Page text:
An odd-couple pairing of low-key, self-effacing musician and hack, obnoxiously effusive method actor, Surrogate Valentine is something of a buddy-road-trip movie as well as a sliver of a romance. But nothing’s too emphatic in Dave Boyle’s film, whose tone mirrors the relaxed vibe of its star, singer-songwriter Goh Nakamura, here playing a version of himself. As struggling artists will, Goh is forced to take on odd assignments to pay the bills, and when a movie producer friend offers him a gig as a technical advisor on a film, he reluctantly accepts. What the job entails is teaching a won’t-shut-up television star to play guitar for his role in the project and most of the film follows the pair as they shuttle between Los Angeles, San Francisco, and Seattle for several of Noh’s gigs.
A somewhat larger-than-life presence in a film that’s otherwise pitched at the level of the quotidian, Danny Turner (Chadd Stoops) is given to spontaneous demonstrations of his actorly ability or, in a running gag, signing autographs for the random people who recognize him for his role as a physician in a television soap. (His signature phrase, which he gleefully repeats for anyone who asks, is “The doctor is in!”) Stoops’s broad turn becomes slightly more irritating than humorous, though it’s kept in check by the deadpan tone of the rest of the film, a mood reflected by the handsomely lensed, largely fixed-take black-and-white framings.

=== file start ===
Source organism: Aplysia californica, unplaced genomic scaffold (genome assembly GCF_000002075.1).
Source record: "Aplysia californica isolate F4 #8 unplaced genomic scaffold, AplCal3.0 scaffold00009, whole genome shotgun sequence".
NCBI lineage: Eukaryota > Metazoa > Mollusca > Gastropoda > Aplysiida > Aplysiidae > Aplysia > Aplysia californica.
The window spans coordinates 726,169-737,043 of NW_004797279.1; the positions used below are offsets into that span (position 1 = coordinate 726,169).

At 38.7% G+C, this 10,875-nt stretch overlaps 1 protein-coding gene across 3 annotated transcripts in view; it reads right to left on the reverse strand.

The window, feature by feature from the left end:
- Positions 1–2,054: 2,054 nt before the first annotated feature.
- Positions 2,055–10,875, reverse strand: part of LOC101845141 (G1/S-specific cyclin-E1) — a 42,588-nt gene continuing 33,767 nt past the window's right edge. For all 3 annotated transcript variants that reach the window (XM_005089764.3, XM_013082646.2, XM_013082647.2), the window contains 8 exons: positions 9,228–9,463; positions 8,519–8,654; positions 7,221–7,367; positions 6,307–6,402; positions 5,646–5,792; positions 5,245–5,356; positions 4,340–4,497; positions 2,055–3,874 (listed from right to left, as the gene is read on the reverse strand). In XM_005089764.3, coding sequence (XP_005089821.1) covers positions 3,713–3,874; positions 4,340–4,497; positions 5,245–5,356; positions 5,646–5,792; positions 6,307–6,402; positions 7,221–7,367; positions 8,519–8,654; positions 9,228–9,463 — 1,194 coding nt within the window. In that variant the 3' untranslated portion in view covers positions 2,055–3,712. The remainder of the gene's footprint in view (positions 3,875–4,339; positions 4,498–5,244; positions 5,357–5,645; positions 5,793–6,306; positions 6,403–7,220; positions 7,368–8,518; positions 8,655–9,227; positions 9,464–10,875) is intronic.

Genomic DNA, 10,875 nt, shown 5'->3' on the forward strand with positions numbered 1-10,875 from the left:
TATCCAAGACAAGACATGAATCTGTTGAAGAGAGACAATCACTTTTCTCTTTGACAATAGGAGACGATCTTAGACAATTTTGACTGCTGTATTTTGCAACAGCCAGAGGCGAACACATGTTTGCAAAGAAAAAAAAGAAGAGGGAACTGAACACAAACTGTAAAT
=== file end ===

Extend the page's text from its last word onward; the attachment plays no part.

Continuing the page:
But ultimately, despite some winning moments of lo-fi humor and some inspired set pieces (a trip to a record producer’s pad in which he shows off his gun collection much to Goh’s dismay and Danny’s delight), there’s simply not enough here to carry a feature film—even one that tops out at 75 minutes. The relationship between the two leads neither deteriorates nor seriously improves and last-minute romantic developments (Danny gives in to his impulse to settle down, Goh pursues a long-time platonic friend) don’t so much as give shape to the narrative as play as perfunctory gestures of closure. Almost self-consciously unprepossessing, Surrogate Valentine isn’t a movie that’s easy to dislike, but it’s also one that’s difficult to fully embrace, a thin outline of a film in need of some considerable fleshing out.